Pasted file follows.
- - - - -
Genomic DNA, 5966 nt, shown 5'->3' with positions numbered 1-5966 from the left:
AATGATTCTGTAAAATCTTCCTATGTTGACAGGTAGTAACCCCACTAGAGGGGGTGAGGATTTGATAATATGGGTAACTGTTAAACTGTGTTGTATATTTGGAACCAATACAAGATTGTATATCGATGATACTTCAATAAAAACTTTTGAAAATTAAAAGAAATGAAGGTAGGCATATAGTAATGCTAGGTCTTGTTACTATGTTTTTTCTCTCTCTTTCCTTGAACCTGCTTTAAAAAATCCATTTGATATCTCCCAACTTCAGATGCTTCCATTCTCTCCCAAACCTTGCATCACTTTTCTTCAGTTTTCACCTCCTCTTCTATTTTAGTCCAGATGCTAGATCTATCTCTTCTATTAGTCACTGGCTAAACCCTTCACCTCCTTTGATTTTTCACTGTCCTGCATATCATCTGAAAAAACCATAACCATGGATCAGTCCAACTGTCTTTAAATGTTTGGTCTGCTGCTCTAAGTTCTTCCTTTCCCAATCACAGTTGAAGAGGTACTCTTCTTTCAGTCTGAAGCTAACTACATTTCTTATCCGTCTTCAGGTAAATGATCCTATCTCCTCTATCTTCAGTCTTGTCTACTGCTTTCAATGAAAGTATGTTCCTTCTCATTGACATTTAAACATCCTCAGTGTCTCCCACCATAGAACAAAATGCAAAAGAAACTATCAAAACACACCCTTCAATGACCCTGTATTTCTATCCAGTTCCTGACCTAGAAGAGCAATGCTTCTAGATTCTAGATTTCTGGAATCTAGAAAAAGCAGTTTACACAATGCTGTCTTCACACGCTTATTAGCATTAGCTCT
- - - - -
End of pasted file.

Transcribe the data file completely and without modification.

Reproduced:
Genomic DNA, 5966 nt, shown 5'->3' with positions numbered 1-5966 from the left:
AATGATTCTGTAAAATCTTCCTATGTTGACAGGTAGTAACCCCACTAGAGGGGGTGAGGATTTGATAATATGGGTAACTGTTAAACTGTGTTGTATATTTGGAACCAATACAAGATTGTATATCGATGATACTTCAATAAAAACTTTTGAAAATTAAAAGAAATGAAGGTAGGCATATAGTAATGCTAGGTCTTGTTACTATGTTTTTTCTCTCTCTTTCCTTGAACCTGCTTTAAAAAATCCATTTGATATCTCCCAACTTCAGATGCTTCCATTCTCTCCCAAACCTTGCATCACTTTTCTTCAGTTTTCACCTCCTCTTCTATTTTAGTCCAGATGCTAGATCTATCTCTTCTATTAGTCACTGGCTAAACCCTTCACCTCCTTTGATTTTTCACTGTCCTGCATATCATCTGAAAAAACCATAACCATGGATCAGTCCAACTGTCTTTAAATGTTTGGTCTGCTGCTCTAAGTTCTTCCTTTCCCAATCACAGTTGAAGAGGTACTCTTCTTTCAGTCTGAAGCTAACTACATTTCTTATCCGTCTTCAGGTAAATGATCCTATCTCCTCTATCTTCAGTCTTGTCTACTGCTTTCAATGAAAGTATGTTCCTTCTCATTGACATTTAAACATCCTCAGTGTCTCCCACCATAGAACAAAATGCAAAAGAAACTATCAAAACACACCCTTCAATGACCCTGTATTTCTATCCAGTTCCTGACCTAGAAGAGCAATGCTTCTAGATTCTAGATTTCTGGAATCTAGAAAAAGCAGTTTACACAATGCTGTCTTCACACGCTTATTAGCATTAGCTCT